I’ve posted about this before.  My son is working his way up the Eiken ladder.  The Eiken is an English proficiency test for Japanese people.  Here is the guide to levels.  You get an application at a bookstore and you need to know a bit of Japanese to fill it out, but it’s not too difficult.   I think my son has valued the process of taking the Eiken tests, and it gives him something concrete.  Rather than “Oh, we speak English at home.”  He can say, “I passed Eiken Pre 2.”



Now, we are challenging Eiken 2!  Below are some study guides to help a person prepare for the test.  Level pre 1 in green.  Then 2, pre 2, and 3 in orange.  There’s also four and five and one, of course, but they aren’t in the photo.


For every single test, I have bought this book and we do the practice tests.  Starts out VERY easy with Level Five.


This is Level Two  It’s multiple choice (the choices are on a separate page).  It’s the one he will take next.  Up to this point, I was confident he would pass the tests.  I am no longer as confident.  It’s possible we have met our Waterloo.


Regardless of whether he passes or not, it will be EXCELLENT practice for him.  So it is definitely worth doing.

And then after he passes the written portion, he must take an interview portion.  Again there are practice tests we can do together.  I have heard that for young children, the interviews can be tough because sometimes kids don’t have the general knowledge of the subject.  Topics like “importing food” and “solar panels” are topics that I doubt my son thinks about and may possibly not really have much of an opinion about.  I’ll work with him though, and teach him the fine art of “bullshitting.”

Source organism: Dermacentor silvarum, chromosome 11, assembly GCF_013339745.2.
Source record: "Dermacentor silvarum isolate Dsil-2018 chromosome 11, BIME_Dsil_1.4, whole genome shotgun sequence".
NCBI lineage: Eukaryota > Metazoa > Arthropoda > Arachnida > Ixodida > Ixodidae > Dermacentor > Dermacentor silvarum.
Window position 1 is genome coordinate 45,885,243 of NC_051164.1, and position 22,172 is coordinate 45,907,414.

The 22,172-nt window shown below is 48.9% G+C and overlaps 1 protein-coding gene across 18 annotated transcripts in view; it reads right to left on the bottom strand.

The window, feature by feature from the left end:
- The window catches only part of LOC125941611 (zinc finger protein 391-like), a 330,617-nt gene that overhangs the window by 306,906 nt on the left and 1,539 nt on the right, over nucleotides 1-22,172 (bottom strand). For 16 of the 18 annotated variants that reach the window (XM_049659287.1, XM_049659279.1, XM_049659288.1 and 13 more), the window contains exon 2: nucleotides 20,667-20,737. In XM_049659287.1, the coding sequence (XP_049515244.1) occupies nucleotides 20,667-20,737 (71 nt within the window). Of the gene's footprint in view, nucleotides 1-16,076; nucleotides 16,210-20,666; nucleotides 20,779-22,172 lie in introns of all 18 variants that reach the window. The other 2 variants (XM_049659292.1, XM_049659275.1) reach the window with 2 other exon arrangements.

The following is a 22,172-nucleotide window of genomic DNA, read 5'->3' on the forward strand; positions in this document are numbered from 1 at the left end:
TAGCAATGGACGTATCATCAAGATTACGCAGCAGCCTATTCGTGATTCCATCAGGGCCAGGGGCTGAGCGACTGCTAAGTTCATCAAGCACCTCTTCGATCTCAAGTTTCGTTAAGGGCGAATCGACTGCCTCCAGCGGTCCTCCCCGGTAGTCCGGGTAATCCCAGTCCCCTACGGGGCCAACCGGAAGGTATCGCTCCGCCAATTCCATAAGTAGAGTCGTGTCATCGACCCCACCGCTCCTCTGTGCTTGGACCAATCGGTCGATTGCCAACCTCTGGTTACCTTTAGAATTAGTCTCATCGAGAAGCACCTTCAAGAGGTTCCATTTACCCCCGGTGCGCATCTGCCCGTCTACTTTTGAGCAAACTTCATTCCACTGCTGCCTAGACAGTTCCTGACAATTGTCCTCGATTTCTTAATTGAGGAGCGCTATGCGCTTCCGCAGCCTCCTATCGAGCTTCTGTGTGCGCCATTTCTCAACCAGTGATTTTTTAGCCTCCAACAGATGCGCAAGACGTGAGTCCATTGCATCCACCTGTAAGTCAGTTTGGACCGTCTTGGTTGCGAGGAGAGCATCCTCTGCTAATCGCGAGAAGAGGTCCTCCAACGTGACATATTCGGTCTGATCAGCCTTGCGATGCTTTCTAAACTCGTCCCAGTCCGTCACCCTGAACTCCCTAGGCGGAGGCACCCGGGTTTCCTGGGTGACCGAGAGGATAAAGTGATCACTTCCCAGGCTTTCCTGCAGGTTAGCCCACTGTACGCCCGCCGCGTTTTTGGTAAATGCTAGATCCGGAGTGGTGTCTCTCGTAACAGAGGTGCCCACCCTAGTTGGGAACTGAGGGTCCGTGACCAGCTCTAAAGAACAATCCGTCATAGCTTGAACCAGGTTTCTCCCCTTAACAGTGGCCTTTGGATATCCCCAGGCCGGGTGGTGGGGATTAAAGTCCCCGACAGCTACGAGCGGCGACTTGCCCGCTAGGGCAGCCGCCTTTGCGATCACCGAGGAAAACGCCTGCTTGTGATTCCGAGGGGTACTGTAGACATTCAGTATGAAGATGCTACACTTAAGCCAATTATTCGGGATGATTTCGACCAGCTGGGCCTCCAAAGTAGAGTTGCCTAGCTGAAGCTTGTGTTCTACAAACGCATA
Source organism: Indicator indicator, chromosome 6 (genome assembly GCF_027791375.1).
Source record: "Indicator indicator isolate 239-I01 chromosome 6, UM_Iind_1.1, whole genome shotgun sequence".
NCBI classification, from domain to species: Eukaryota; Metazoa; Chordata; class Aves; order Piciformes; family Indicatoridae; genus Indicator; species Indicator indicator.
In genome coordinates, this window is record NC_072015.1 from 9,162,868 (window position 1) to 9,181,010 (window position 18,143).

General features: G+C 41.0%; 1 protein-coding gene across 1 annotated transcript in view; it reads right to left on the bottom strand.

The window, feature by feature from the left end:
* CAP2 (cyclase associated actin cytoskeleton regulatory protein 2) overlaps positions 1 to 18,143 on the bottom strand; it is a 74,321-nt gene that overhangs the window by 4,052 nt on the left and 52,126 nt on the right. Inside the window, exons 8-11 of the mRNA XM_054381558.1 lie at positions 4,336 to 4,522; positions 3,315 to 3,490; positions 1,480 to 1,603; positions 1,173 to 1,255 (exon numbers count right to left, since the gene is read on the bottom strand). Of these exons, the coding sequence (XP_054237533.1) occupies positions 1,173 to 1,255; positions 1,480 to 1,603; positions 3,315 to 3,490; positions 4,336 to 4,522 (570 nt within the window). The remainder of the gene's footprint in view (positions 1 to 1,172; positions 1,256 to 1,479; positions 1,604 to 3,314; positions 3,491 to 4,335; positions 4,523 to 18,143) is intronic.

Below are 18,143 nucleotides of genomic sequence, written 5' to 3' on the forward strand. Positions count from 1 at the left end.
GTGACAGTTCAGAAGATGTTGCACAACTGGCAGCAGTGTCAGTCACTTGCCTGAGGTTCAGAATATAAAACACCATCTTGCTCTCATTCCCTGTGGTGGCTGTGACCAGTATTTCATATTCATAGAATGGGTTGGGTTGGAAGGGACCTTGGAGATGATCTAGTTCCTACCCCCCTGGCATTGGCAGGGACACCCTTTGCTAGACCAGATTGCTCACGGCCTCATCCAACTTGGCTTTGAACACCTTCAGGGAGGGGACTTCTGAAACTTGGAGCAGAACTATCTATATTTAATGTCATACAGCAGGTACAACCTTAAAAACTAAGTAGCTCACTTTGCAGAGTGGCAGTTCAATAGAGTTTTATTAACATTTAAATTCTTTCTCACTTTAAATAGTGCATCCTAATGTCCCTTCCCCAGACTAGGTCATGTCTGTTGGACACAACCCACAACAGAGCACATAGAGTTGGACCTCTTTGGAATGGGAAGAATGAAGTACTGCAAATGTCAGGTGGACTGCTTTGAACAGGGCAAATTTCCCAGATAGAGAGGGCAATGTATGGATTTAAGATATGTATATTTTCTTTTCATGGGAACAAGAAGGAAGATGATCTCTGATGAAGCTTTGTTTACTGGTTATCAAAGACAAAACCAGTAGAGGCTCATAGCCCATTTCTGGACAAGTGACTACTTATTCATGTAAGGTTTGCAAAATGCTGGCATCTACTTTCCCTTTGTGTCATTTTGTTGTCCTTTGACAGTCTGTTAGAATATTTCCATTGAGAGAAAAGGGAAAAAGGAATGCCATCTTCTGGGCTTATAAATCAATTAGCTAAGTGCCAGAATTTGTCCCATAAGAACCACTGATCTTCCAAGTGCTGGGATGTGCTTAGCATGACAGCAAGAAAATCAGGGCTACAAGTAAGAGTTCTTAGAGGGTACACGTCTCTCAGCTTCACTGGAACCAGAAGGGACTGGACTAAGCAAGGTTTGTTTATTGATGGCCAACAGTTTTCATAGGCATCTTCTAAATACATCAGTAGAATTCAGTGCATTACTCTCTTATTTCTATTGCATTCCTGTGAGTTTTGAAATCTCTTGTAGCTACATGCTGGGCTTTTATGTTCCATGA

Why yes, I feel that globalization is important for Japan’s future because it is wonderful when we have globalization.  And that is why I feel it is important.

This is really helpful.  If you click on a box, it shows a virtual Eiken interview test.  It shows you EXACTLY what the interview is like and what you, the test taker, are supposed to do.  Simply click on the number of your test.  (1=highest level)

Here is a youtube video for a level three interview.

This site has helpful hints.  I will translate:

If you don’t understand the question, say “Pardon me?”

If you need more time, say “Let me see.”

What if you can’t express yourself well?  Say as much as you able to say.  (Say “Look”  if you can not say “He is a looking at a picture”.  Don’t just say nothing.)

My husband read in the newspaper that a written portion will be added to the higher level tests!  Uh oh!  So be prepared for that in the near future.



JLPT N2 summer 2015 results for me:  Not passed!  Two points away from passing!  Waaaaa!!!!

I told my husband and he said, “Great job!  You will pass next time!”  ❤